Increasing renewables in energy mix to more than 70% – CSIR

‘Could save R90 billion per year’.

In the above video interview Dr Tobias Bischof-Niemz, head of the CSIR Energy Centre, talks about the assumptions in the CSIR’s re-optimised draft IRP base case scenario and its proposal for the further process.

Removing limitations on the annual amount of new renewable generation capacity to be added to the electricity grid and using the latest actual costs, would result in a drastic increase in its share in the country’s energy mix – to more than 70% by 2050.

This could result in R90 billion in savings per year and more than halve the annual carbon emissions, according to the head of the CSIR Energy Centre, Dr Tobias Bischof-Niemz, who was talking at a public hearing in Boksburg on Wednesday.

The hearing was the first of several to be held by the Department of Energy throughout the country, as part of the public participation process relating to the draft Integrated Energy Plan and the draft Integrated Resource Plan (IRP) base case scenario.

Bischof-Niemz said the IRP base case scenario, as published by the department, has a significant self-imposed limitation on the amount of wind and solar PV capacity that the model allows to be built annually. This is neither technically- nor economically justified in the document.

Wind is being limited to 1 600 MW new capacity per year and solar PV to 1 000 MW. No other technology is being subjected to similar limits, he said. By maintaining the same annual limit over the duration of the IRP (until 2050) the relative contributions of these two technologies to the growing electricity system are being increasingly reduced.

The draft IRP base case further uses costs for renewables that are substantially higher than the actual costs in the expedited bid round 4 in the department’s Renewable Energy Independent Power Producer Procurement (REIPPP) programme. As a result, the levelised cost is similar to that of the coal base load in the IRP base case – while in fact it should be 40% lower, Bischof-Niemz illustrated.

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He said: “The CSIR has therefore conducted a study to re-optimise the South African power mix until 2050”.

It compared a scenario based on least cost, no restrictions on renewables and the actual renewable input cost with the draft IRP base case scenario, and a scenario with a carbon budget.

The result of the CSIR’s re-optimisation of the plan shows that the contribution of wind generation to the amount of energy produced should be increased from 18% in the draft IRP base case to 52%, and solar PV from 5% to 18%. Coal should be reduced from 31% to 12% and nuclear – that represents 30% in the draft IRP base case – should be excluded.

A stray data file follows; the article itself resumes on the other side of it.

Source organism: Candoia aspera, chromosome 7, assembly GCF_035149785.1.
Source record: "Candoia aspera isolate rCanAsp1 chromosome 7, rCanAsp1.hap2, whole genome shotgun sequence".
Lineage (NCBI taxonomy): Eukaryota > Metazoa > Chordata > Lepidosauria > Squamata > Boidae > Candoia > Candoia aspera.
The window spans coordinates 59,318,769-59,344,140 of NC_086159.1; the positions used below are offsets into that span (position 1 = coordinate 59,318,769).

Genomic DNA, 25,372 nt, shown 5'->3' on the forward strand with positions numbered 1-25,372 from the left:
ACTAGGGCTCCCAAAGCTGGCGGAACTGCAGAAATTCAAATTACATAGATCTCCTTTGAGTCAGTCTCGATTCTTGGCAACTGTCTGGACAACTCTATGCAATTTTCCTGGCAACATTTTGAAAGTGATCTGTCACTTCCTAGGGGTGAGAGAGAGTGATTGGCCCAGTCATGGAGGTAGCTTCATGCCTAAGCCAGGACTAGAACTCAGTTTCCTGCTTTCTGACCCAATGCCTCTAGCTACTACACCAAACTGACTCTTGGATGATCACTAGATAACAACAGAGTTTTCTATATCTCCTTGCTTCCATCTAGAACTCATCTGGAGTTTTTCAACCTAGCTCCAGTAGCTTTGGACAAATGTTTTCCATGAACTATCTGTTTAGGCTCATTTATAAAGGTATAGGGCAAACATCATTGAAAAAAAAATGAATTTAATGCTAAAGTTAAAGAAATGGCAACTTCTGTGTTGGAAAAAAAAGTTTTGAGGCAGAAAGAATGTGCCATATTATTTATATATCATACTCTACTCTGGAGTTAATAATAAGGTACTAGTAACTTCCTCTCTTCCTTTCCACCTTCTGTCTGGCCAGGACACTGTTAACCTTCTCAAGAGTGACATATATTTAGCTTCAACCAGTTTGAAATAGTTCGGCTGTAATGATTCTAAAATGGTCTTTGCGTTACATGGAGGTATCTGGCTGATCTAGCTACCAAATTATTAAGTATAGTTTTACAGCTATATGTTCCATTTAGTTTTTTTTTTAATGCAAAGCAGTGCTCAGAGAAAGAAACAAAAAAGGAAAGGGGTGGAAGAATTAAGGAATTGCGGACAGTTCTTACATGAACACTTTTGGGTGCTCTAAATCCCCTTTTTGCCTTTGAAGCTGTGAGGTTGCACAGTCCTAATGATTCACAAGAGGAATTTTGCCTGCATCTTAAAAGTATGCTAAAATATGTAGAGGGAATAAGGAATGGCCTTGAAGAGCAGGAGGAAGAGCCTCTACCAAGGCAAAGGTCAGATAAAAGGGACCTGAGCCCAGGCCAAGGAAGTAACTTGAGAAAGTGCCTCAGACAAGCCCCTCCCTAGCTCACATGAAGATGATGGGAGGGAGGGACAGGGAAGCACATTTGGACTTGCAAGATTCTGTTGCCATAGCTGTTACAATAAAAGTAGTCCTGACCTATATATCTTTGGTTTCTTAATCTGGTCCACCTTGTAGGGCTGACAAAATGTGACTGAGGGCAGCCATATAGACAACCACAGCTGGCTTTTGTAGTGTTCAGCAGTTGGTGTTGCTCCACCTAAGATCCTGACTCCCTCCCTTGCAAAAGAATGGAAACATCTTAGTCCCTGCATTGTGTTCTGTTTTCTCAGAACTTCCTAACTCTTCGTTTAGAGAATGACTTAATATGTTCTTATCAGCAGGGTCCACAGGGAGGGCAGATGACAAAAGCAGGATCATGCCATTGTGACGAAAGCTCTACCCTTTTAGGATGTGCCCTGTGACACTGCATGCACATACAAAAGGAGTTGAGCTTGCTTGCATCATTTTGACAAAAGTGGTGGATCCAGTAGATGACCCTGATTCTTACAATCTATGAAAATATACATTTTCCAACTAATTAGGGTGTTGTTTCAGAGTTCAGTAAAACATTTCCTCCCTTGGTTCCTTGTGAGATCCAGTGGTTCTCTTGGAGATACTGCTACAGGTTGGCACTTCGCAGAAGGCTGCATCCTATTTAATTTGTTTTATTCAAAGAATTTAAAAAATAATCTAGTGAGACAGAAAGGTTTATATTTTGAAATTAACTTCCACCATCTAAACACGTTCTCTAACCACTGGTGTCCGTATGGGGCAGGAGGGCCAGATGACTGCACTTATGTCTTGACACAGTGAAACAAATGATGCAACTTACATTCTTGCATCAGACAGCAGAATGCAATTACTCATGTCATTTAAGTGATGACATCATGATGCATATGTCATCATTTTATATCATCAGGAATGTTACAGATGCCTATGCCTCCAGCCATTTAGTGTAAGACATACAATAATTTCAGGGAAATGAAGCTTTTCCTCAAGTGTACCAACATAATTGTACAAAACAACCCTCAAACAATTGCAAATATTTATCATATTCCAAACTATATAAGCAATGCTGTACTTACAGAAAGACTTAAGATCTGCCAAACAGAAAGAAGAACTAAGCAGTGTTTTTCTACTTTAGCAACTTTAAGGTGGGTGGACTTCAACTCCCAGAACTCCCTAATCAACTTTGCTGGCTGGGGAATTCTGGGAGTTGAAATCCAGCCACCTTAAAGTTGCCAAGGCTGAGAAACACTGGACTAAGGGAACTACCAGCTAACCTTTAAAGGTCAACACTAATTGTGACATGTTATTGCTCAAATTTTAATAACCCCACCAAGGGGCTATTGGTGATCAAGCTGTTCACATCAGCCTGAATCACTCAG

Bischof-Niemz would increase the provision for gas generation from 9% to 16% and also provide for 3% hydro generation – which is lower than the 5% provided for in the draft IRP base case.

In total, renewables would represent 27% of the energy production in the draft IRP base case scenario, 34% in the carbon budget scenario and 72% in the CSIR re-optimised scenario.

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Bischof-Niemz said the CSIR scenario would cost R490 billion per year – which is R90 billion less than the other two scenarios. It would produce 90 Mt of carbon emissions per year, which is similar to the carbon budget scenario and less than half of the 200 Mt that the base case scenario would produce.

Water consumption with the CSIR scenario and the carbon budget scenario would amount to 16 billion litres per year – as opposed to 40 billion with the base case scenario.

He recommended that the IRP base case should be done on a least cost basis and free of any artificial constraints, including those on annual additions of new renewable generation capacity. He said any decisions to deviate from the least-cost base case should thereafter be made public for comment.

The Energy Intensive User Group (EIUG), that represents 32 industrial users who consumer more 40% of electricity consumed in South Africa and collectively contribute more than 20% to the GDP, said in a statement that the electricity demand assumptions in the draft IRP base case are overly optimistic.

“The lack of generation capacity was not the main reason for the drop off in demand, likewise, the availability of new capacity will not automatically cause renewed demand growth and investment,” the group said.

It further called for the use of “current, relevant and transparent technology costs” and said water conservation and socio-economic impacts must also be considered in the policy adjusted scenarios.

The group asked for an extension of the timelines to allow sufficient time for a detailed analysis of the draft IRP base case.

The current deadline for submissions is February 15 2017.

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The CSIR arguments seem compelling given the simplicity of the approach and the total absence of political gain and/or greed that are inherent in the government’s existing plans. In particular, the absence of any new nuclear build and its elimination altogether by 2050 put a “spanner in the works” (where have I heard that before?) presumably because that’s when Koeberg ends its useful life. I must admit to being surprised that Dr Bischof-Niemz was allowed to put his case, it being so dramatically contrary to what the government are pushing for (nuclear and more nuclear, providing a nice spin-off for the trough-feeders).

End of comments.

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